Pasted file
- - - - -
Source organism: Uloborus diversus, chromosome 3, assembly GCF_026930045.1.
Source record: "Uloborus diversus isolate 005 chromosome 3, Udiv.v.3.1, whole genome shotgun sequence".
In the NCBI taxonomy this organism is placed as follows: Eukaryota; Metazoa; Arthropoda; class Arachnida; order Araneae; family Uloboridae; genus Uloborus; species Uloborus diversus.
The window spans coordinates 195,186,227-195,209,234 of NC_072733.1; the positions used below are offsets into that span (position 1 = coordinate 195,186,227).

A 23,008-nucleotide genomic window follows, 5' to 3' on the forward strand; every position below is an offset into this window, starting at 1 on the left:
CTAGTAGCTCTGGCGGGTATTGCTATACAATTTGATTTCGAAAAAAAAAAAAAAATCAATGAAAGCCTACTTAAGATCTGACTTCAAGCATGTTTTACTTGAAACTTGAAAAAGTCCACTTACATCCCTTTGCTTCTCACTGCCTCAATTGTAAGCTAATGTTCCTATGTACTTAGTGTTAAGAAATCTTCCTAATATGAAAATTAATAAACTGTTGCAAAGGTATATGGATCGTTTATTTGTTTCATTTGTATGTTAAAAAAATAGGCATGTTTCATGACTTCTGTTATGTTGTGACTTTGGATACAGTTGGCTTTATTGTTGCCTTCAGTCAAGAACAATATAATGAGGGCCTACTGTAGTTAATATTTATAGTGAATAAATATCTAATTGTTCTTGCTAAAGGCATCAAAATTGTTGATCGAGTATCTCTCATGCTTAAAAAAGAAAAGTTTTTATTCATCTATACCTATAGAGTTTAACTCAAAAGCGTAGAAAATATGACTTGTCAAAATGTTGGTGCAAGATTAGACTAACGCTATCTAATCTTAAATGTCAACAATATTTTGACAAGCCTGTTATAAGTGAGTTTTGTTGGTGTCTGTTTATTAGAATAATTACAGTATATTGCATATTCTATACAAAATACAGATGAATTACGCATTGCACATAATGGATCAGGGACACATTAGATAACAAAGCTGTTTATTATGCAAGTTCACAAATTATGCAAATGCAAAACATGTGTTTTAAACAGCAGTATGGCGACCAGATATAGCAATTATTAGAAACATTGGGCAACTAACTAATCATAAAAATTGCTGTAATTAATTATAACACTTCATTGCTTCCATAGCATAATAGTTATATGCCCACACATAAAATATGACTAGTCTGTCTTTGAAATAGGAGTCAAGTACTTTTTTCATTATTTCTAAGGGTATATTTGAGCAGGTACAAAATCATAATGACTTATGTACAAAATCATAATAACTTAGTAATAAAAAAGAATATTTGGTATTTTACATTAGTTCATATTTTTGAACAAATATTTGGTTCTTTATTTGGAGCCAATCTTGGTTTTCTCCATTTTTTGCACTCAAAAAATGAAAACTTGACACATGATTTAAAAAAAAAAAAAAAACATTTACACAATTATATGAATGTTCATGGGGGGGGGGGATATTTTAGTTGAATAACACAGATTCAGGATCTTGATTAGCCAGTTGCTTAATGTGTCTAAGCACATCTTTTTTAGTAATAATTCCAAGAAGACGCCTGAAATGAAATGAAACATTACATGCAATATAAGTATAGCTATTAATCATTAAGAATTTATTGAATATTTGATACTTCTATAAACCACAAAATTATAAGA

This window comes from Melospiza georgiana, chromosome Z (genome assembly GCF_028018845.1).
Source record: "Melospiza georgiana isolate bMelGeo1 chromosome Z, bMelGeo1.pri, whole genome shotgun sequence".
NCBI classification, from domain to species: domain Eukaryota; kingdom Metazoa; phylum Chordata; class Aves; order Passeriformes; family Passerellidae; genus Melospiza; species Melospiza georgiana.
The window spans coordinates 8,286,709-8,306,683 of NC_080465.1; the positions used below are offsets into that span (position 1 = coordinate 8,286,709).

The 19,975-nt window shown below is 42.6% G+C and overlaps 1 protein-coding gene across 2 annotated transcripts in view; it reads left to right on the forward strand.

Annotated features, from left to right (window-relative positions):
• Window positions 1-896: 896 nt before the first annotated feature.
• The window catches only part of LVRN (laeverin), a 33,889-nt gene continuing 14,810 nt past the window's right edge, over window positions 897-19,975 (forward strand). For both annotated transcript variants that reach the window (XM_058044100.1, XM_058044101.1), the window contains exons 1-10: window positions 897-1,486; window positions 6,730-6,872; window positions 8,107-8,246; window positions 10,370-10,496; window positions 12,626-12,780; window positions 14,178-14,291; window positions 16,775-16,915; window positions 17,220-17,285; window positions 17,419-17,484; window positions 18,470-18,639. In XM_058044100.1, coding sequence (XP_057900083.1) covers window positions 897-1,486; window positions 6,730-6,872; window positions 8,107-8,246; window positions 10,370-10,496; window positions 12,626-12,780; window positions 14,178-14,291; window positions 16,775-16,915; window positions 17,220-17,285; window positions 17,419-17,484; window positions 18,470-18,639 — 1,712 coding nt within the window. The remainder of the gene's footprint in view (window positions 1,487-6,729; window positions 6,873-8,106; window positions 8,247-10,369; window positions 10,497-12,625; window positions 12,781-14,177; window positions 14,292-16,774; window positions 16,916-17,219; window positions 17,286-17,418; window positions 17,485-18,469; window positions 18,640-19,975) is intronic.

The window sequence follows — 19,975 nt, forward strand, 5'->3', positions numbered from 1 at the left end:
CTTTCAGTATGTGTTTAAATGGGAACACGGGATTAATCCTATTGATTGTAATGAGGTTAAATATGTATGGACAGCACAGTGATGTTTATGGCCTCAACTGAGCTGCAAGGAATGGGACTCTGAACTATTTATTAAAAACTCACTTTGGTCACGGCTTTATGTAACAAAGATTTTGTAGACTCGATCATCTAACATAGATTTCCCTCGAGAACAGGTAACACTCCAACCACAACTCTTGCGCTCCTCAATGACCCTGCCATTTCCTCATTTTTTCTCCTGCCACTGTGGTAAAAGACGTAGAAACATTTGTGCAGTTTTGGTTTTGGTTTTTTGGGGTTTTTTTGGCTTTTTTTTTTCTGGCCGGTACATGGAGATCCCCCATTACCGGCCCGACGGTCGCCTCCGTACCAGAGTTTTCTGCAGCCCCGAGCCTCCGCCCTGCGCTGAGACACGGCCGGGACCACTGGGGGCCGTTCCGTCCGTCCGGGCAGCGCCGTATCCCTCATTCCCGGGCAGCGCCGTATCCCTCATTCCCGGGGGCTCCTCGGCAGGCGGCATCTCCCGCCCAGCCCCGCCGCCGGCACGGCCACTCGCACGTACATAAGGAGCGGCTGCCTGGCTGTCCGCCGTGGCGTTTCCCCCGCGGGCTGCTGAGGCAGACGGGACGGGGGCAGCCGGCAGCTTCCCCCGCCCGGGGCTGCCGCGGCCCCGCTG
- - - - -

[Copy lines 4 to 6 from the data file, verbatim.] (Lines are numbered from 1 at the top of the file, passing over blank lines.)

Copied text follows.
The window spans coordinates 195,186,227-195,209,234 of NC_072733.1; the positions used below are offsets into that span (position 1 = coordinate 195,186,227).

A 23,008-nucleotide genomic window follows, 5' to 3' on the forward strand; every position below is an offset into this window, starting at 1 on the left:
CTAGTAGCTCTGGCGGGTATTGCTATACAATTTGATTTCGAAAAAAAAAAAAAAATCAATGAAAGCCTACTTAAGATCTGACTTCAAGCATGTTTTACTTGAAACTTGAAAAAGTCCACTTACATCCCTTTGCTTCTCACTGCCTCAATTGTAAGCTAATGTTCCTATGTACTTAGTGTTAAGAAATCTTCCTAATATGAAAATTAATAAACTGTTGCAAAGGTATATGGATCGTTTATTTGTTTCATTTGTATGTTAAAAAAATAGGCATGTTTCATGACTTCTGTTATGTTGTGACTTTGGATACAGTTGGCTTTATTGTTGCCTTCAGTCAAGAACAATATAATGAGGGCCTACTGTAGTTAATATTTATAGTGAATAAATATCTAATTGTTCTTGCTAAAGGCATCAAAATTGTTGATCGAGTATCTCTCATGCTTAAAAAAGAAAAGTTTTTATTCATCTATACCTATAGAGTTTAACTCAAAAGCGTAGAAAATATGACTTGTCAAAATGTTGGTGCAAGATTAGACTAACGCTATCTAATCTTAAATGTCAACAATATTTTGACAAGCCTGTTATAAGTGAGTTTTGTTGGTGTCTGTTTATTAGAATAATTACAGTATATTGCATATTCTATACAAAATACAGATGAATTACGCATTGCACATAATGGATCAGGGACACATTAGATAACAAAGCTGTTTATTATGCAAGTTCACAAATTATGCAAATGCAAAACATGTGTTTTAAACAGCAGTATGGCGACCAGATATAGCAATTATTAGAAACATTGGGCAACTAACTAATCATAAAAATTGCTGTAATTAATTATAACACTTCATTGCTTCCATAGCATAATAGTTATATGCCCACACATAAAATATGACTAGTCTGTCTTTGAAATAGGAGTCAAGTACTTTTTTCATTATTTCTAAGGGTATATTTGAGCAGGTACAAAATCATAATGACTTATGTACAAAATCATAATAACTTAGTAATAAAAAAGAATATTTGGTATTTTACATTAGTTCATATTTTTGAACAAATATTTGGTTCTTTATTTGGAGCCAATCTTGGTTTTCTCCATTTTTTGCACTCAAAAAATGAAAACTTGACACATGATTTAAAAAAAAAAAAAAAACATTTACACAATTATATGAATGTTCATGGGGGGGGGGGATATTTTAGTTGAATAACACAGATTCAGGATCTTGATTAGCCAGTTGCTTAATGTGTCTAAGCACATCTTTTTTAGTAATAATTCCAAGAAGACGCCTGAAATGAAATGAAACATTACATGCAATATAAGTATAGCTATTAATCATTAAGAATTTATTGAATATTTGATACTTCTATAAACCACAAAATTATAAGA